Category Archives: Music

On Kelly Rowland’s ‘Dirty Laundry’

I think if you’ve followed Kelly Rowland’s career, you’ve always gotten the sense that she was holding something back. Like she was afraid to be as magnificent as we all know she can be. There was always the sense that we weren’t getting the full extent of her artistry. And not because it wasn’t there, but because she didn’t quite believe in it.

Every album had magnificent moments – Beyond Imagination, Haven’t Told You, Love, Like This, Motivation, Keep It Between Us – but they seemed incidental. Accidental. There didn’t seem to be much effort behind anything she was doing. The background singer destined to be a star, but never quite comfortable anywhere but in the back seat.

So when I listen to Dirty Laundry, it plays as a stunning admission of her crushing insecurity more than anything else. Sure, we learn about Kelly having suffered domestic abuse and that she has complicated feelings about Beyonce’s solo success, but that’s just not what the song is telling me emotionally.

“who wanna hear my bullshit?”

It doesn’t feel like we’re reliving something she’s moved through. We’re living something she’s still in…with her. The song doesn’t turn on an awakening. It doesn’t turn at all. We are sitting in her insecurity with her.

Those five little words are almost an aside in the structure of the song. As if she’s still not quite sure. Even now when she’s being as revealing and honest as she’s ever been, I still get the sense that she’s struggling against a profound sense that no one cares at all about Kelly Rowland. It’s riveting, but I have to wonder what is next.

I want this song to represent a turning point in her career. A point that we’ll all look back and say “that was the moment Kelly Rowland started to become a great artist.” But I worry that this will be the only song on the album that gives us something uniquely Kelly.

I sincerely hope she doesn’t think one song is enough.

Thinking about Janet Jackson’s (Alleged) Retirement

Janet with her new husband

Photo Credit: Marco Glaviano, People Magazine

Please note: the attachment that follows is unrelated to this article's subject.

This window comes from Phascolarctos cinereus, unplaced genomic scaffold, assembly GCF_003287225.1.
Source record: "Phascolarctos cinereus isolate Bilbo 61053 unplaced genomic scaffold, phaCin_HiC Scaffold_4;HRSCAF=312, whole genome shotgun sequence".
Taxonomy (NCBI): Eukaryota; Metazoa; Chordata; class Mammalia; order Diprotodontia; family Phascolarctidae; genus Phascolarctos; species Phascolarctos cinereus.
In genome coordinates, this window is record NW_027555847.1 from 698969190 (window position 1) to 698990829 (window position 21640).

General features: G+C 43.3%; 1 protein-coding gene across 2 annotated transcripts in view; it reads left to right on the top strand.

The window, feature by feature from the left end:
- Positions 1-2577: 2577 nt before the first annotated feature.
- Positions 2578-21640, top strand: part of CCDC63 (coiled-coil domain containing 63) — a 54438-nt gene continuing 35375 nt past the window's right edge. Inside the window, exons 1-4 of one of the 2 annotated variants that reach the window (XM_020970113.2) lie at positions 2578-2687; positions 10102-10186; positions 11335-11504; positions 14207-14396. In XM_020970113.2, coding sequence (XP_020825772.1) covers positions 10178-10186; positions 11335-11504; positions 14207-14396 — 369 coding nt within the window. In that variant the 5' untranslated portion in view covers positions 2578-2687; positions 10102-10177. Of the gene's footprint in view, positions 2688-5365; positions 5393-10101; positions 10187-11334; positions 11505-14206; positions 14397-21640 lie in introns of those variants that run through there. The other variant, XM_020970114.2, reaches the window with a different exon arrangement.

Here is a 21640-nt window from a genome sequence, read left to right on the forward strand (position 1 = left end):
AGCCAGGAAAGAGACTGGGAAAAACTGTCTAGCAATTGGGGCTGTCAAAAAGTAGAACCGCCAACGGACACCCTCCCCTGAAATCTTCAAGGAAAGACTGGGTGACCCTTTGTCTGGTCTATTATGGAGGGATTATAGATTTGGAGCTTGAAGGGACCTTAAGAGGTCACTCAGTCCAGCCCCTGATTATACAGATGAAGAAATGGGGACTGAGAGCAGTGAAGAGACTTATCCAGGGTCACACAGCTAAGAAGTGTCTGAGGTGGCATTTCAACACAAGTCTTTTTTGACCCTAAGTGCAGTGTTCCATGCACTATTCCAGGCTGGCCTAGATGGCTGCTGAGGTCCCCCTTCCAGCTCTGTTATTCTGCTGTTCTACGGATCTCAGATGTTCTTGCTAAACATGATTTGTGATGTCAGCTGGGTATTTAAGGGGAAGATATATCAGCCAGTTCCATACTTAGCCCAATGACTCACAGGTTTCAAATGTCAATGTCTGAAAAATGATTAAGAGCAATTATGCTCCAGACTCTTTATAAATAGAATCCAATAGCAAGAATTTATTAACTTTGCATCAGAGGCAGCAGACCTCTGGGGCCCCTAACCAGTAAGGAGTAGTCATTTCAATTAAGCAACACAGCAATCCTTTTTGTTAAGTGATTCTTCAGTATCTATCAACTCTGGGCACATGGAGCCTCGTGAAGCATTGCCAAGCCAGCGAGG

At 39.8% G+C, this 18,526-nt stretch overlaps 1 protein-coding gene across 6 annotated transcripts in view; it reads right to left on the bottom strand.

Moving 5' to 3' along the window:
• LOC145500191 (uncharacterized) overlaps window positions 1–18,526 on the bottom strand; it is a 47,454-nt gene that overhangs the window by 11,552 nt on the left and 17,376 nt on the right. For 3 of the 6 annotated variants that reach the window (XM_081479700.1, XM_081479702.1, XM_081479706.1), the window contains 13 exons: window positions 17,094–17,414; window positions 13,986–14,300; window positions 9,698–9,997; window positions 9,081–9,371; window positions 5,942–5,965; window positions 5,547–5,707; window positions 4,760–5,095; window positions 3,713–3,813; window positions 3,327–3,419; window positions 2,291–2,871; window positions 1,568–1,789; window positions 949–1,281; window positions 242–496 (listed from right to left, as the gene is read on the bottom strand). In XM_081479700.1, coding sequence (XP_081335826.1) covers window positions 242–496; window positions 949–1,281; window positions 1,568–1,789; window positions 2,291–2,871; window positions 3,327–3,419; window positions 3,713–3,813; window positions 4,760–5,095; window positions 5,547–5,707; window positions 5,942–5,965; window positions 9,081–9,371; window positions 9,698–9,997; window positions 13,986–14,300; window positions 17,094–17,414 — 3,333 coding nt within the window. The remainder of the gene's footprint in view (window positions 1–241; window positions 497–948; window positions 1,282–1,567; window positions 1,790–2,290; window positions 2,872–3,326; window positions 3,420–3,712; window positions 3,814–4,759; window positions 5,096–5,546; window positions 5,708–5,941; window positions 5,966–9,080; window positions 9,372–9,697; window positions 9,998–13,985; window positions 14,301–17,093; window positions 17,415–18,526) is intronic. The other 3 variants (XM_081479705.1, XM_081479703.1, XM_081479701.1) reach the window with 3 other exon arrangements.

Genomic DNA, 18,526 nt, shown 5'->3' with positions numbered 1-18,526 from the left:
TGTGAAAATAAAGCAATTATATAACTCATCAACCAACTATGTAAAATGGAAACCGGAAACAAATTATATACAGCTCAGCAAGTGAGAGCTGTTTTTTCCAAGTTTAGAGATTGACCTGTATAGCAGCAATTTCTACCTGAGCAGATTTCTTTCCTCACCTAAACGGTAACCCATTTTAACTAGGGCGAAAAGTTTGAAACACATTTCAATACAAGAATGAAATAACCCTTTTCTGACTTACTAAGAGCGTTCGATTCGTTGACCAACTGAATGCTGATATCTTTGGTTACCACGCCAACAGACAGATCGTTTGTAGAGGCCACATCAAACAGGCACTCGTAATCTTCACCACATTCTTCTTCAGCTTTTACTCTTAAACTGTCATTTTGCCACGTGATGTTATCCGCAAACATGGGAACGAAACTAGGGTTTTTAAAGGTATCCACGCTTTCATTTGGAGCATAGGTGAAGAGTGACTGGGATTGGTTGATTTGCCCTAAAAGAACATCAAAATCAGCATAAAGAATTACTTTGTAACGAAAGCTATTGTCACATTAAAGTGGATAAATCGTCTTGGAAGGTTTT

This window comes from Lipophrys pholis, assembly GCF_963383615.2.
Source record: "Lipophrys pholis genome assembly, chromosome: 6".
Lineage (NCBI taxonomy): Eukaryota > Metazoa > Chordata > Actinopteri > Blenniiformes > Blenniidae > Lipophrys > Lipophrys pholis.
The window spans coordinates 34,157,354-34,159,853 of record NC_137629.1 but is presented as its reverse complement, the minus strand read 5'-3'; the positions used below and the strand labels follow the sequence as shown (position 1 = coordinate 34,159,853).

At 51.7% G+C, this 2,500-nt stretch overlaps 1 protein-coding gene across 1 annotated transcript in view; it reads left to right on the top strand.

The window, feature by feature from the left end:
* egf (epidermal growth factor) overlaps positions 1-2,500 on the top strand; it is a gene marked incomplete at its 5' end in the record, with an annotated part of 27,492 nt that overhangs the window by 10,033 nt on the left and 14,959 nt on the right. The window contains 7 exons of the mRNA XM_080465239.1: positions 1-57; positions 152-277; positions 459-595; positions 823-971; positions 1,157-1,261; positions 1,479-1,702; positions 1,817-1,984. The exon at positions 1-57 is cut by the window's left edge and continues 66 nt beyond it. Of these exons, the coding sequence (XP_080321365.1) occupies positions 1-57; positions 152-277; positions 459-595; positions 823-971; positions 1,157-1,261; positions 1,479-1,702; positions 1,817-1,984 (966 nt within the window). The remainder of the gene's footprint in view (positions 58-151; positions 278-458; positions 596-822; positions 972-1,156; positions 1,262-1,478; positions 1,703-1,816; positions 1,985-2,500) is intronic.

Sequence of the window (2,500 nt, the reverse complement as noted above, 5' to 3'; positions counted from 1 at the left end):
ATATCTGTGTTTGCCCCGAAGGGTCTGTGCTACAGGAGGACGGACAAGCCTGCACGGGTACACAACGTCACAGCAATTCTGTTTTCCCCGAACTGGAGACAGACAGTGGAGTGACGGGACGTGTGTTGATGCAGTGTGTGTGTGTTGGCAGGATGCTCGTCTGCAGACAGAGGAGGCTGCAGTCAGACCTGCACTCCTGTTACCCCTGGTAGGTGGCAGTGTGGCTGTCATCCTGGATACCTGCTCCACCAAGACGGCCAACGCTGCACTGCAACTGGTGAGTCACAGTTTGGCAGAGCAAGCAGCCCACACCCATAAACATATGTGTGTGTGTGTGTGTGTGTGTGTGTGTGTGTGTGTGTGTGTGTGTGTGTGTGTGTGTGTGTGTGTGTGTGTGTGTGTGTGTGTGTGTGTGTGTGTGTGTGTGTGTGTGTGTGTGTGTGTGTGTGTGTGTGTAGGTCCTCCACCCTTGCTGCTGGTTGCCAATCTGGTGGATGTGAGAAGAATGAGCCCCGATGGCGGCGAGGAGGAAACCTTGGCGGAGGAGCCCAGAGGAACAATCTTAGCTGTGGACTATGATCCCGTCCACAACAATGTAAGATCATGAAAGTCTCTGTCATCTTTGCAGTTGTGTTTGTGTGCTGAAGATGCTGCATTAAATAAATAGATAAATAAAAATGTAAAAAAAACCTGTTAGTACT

I’ve been thinking a lot about the news that Janet Jackson is allegedly going to retire from the entertainment industry for a minute now.

I think if I were honest, I’d feel the need to say that Janet Jackson has run out of things creatively to say and that she’s been spinning her wheels at least since 20 Y.O, if not earlier. I don’t think it’s an accident that she’s spent the last decade doing more acting than she has really focusing on recording trailblazing music. I’m not sure she was well-served by Tyler Perry films that squandered her natural warmth on weirdly cold characters, but I could imagine how from her perspective there was something interesting about essaying characters so dissimilar from who we know Janet Jackson to be.

I could see how she might feel like her life’s work as an entertainer is complete, even though selfishly as a fan I’d like to get another album or two from her.

But I wonder if there’s something more deeply profound at work here.

Let’s remember that Janet Jackson has been performing since she was 7 years old. She’s 46. That’s 40 years in the public eye. Forty years as a member of perhaps the most celebrated, yet maligned and misunderstood, black family on the planet. Forty years being told she’s the (relatively) sane one. Forty years under an incredibly oppressive microscope. Forty years giving her life to our enjoyment.